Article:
Nov 11, 2020 Editorial
Kaieteur News – The initially inspiring Black Lives Movement (BLM) is struggling. The once invigorating protest movement now portrays the classic signs of a good thing gone wrong.
Amidst the sporadic mob rampages and street chaos, many clearheaded people, with an interest in the viability of the movement, are asking questions. Whose interests are the biggest priority incorporated under the BLM banner? Why is there the sense that the visions and objectives of minorities, especially those of Black Americans, have been lost or faded into secondary considerations? Why the thrusts of some of the movement’s outside forces? Who is benefiting most from the disorders fostered, the sustained anarchies? And when reason returns, where do the fallouts and failures leave black people and other minorities?
As these questions are contemplated, this much is conclusive: the circumstances of American Blacks have deteriorated considerably, with great disillusionments. There is enough blame to pass around about who did what and who should have done otherwise. It is now too late, with significant damage done. That is part of the tragedy of the minority story, particularly the continuing pathos of the black story. So much was promised; so much could have been possible; so much was wasted.
It did not have to be this way, where after all the raging energies, the heavy passions, the sustained pressures, that matters should come to this, have petered out to what says so much about what was gone about so poorly.
It is like a man fighting for freedom, but who is enslaved to the self-destructive. When he is done fighting, he is so enfeebled that he is worse off than before. The tokenisms of politeness, the concealed daggers arrayed against, the lack of understanding that all things and forces when spent had to come to this: the parlor of conversations, negotiations that lift a little, agreements that carry somewhere, of which there is none.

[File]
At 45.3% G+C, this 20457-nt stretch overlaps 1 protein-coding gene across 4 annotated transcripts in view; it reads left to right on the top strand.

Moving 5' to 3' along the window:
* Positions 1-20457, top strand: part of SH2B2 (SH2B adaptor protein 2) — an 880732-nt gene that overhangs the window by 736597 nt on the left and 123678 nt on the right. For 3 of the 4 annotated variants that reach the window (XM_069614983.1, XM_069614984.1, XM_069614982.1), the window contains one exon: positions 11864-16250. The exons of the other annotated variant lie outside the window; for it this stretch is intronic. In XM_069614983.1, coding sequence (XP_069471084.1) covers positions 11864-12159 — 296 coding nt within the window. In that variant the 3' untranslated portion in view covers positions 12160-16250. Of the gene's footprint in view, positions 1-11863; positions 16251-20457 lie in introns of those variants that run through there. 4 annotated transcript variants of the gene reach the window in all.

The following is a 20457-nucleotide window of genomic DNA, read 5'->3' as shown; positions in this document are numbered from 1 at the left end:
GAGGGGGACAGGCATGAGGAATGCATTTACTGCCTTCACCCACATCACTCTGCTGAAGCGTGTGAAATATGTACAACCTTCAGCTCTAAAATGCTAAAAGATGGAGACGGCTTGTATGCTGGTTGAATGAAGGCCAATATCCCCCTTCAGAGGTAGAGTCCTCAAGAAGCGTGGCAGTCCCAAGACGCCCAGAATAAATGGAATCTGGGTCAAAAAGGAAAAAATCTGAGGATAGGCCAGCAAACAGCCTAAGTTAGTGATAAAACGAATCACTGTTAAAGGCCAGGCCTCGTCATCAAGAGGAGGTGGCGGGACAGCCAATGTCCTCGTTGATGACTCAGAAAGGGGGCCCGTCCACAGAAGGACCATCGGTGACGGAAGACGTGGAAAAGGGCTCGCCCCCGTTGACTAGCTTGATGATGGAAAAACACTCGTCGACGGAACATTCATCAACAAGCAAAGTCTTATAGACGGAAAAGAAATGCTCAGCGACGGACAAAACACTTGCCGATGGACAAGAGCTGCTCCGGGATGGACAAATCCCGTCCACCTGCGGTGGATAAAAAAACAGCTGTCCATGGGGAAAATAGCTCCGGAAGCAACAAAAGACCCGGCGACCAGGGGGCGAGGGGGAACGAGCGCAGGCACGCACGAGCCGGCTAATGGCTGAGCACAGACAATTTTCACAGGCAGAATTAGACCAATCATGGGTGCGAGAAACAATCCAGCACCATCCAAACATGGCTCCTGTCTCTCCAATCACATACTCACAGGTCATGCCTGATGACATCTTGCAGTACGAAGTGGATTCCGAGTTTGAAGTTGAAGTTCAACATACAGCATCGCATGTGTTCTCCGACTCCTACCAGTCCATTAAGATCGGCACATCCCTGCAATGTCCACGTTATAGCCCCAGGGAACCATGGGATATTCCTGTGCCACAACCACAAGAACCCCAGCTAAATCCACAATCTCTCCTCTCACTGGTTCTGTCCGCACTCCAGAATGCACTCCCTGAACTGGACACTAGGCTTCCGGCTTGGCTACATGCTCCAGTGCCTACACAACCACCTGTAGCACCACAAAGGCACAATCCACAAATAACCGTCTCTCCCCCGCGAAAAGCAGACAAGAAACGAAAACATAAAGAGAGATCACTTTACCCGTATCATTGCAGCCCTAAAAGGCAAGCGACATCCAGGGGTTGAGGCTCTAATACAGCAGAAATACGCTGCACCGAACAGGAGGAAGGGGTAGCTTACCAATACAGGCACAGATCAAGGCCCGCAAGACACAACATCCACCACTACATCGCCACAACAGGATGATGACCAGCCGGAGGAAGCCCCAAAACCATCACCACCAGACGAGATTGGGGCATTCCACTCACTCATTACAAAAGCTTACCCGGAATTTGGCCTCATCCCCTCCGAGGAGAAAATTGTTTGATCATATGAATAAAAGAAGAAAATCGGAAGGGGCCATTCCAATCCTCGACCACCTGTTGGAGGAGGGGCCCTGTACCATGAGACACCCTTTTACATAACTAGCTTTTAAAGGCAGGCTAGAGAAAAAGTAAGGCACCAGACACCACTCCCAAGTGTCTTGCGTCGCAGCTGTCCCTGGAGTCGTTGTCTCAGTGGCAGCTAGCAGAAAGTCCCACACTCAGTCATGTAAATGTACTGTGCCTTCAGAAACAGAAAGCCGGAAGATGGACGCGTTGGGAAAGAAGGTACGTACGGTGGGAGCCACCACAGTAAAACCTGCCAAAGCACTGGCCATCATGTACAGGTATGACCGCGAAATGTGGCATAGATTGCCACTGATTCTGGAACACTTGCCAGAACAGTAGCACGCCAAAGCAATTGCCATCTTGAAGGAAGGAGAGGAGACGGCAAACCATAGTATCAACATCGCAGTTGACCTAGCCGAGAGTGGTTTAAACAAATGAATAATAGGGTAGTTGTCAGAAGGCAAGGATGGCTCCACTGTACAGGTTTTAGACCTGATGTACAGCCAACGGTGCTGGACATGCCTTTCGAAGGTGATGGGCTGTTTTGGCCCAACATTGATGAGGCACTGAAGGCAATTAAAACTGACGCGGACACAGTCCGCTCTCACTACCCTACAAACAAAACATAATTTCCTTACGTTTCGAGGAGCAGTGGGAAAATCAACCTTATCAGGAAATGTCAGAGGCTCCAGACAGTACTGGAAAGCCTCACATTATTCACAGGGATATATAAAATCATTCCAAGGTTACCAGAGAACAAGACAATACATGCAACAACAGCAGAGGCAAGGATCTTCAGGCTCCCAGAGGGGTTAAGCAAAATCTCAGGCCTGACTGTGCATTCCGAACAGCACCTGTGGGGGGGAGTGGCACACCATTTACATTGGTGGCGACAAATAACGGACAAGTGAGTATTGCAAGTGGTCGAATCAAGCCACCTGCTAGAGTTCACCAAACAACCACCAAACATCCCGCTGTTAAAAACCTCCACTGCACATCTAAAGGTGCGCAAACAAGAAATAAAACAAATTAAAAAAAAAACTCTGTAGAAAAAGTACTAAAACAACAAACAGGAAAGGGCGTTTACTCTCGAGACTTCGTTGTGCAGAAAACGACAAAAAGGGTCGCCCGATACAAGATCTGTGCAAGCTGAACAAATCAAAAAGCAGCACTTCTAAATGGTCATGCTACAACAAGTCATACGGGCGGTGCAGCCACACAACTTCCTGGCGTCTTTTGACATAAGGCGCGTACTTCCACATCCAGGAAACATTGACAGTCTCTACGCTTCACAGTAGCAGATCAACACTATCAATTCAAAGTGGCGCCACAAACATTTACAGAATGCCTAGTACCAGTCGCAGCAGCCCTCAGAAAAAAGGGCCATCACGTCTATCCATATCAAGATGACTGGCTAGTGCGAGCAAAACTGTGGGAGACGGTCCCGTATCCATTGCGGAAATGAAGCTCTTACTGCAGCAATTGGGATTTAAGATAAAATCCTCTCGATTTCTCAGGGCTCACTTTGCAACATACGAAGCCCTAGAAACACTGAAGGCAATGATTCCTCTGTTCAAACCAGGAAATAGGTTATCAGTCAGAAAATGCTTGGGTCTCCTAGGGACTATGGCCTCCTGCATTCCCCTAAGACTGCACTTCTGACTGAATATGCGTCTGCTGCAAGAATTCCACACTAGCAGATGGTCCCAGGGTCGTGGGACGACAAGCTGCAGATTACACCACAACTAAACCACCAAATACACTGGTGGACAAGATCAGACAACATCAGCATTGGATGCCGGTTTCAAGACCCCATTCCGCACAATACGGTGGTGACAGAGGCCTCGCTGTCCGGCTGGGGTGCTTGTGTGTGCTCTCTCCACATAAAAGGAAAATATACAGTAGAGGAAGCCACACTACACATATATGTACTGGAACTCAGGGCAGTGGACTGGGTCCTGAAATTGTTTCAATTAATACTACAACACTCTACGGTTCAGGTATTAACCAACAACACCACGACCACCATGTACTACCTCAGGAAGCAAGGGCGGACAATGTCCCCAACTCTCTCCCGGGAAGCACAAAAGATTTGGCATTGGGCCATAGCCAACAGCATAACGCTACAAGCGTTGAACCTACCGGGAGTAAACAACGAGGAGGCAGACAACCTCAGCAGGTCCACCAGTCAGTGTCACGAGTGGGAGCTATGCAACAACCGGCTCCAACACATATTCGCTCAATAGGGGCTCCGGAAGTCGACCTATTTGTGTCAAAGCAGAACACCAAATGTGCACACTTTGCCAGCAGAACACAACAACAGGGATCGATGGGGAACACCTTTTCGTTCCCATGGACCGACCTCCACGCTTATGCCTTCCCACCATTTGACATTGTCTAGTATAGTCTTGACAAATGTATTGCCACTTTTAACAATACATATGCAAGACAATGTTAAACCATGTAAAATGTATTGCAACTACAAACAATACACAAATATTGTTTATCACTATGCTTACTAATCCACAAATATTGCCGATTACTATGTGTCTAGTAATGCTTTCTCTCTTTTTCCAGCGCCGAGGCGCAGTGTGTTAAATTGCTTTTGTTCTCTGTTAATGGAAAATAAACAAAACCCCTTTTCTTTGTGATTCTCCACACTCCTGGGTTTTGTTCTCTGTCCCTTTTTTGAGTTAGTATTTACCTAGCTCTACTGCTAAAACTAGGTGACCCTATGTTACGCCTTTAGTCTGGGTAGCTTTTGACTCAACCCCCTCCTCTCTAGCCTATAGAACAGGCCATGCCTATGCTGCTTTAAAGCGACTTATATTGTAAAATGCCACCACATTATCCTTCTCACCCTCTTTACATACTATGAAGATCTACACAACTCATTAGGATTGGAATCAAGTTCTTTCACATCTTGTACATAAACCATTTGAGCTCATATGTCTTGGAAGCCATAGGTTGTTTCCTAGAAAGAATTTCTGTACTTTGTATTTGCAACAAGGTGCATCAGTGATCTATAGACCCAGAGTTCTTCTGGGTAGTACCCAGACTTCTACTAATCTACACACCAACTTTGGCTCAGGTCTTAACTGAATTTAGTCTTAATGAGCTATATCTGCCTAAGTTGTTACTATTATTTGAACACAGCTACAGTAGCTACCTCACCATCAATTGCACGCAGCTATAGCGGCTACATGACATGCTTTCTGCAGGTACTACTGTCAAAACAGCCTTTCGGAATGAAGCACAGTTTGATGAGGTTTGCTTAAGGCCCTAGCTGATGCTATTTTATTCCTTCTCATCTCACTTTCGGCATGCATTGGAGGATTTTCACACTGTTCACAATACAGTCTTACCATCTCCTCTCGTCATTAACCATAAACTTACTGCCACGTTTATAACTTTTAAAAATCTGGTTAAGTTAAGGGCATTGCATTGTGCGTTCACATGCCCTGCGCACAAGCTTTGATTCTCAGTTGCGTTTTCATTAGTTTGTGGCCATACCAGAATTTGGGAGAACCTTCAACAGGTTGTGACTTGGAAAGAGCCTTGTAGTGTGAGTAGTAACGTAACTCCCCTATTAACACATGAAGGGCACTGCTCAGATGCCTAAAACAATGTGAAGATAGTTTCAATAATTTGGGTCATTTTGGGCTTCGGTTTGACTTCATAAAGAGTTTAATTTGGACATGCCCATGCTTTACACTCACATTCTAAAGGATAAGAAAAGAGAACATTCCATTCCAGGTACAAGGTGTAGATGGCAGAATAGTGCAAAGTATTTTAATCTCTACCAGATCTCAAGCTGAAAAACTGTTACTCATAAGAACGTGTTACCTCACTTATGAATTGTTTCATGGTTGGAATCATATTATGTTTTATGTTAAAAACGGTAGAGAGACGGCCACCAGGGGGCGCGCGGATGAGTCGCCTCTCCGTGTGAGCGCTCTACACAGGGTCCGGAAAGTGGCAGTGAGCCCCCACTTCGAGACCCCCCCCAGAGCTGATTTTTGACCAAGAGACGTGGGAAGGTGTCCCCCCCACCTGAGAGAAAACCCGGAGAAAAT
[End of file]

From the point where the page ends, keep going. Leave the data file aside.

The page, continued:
But what started out poorly managed and contained assumed the character of misdirection that fed upon itself and weakened itself and, eventually, brought it to the terminal of where to and what now. Those must be faced now.
What is shared on BLM today, as it has dominated America’s media, and stirred Guyanese, should alarm. Some developments on this idealistic movement, born out of great agony and unbottled impatience, are frightening. Some serious reengineering must be in the works, to get environment and those impacted the most back to some semblance of normal footing. As should become painfully clear, a long road lies ahead for those seeking to restart.
The first caption conveyed: “Minneapolis City Council alarmed by surge in crime months after voting to defund the police” (New York Post, September 16). That same alarm, but to greater degrees, plagues black neighbourhoods in Brooklyn and other parts of the United States now transformed into bonafide warzones by rampaging criminal gangs. This is an inevitable development from reckless calls to defund the police in kneejerk reaction that expose the poor and hardworking to constant violence.
The second headline sounded a first: “Survey reveals that Republicans, Black Democrats concerned about law and order issue” (New York Post, September 14).
A Monmouth University poll confirmed that white Republicans, non-white Democrats, and “two thirds of Hispanics and other non-Republican minorities also said the same.” This is unfavorable to BLM group(s) and any minority community forced to deal with lawlessness and disorderliness.
One report confirmed, “‘They end up shooting whoever’ – rising gun violence across NYC hits Brooklyn Housing project hardest, with four deaths” (New York Daily News October 24). Shootings have nearly doubled in the Howard Houses Projects with drugs, violence, criminal dominance and fear raging uncontrollably.
One lament heard is: “We march, we candlelight and have vigils, but nothing comes from it.” And, “if we don’t earn anything from all of this, nothing will change. It’s senseless. What is the value of Black folks’ lives?”
After all the ferocities, this is the result. BLM needs an urgent overhaul: visions, strategies, approaches and practices. Too many things were done wrong. They need to be made right. This was what a black woman who joined the BLM protests did when she made history in Missouri by winning a U.S. Congressional seal.
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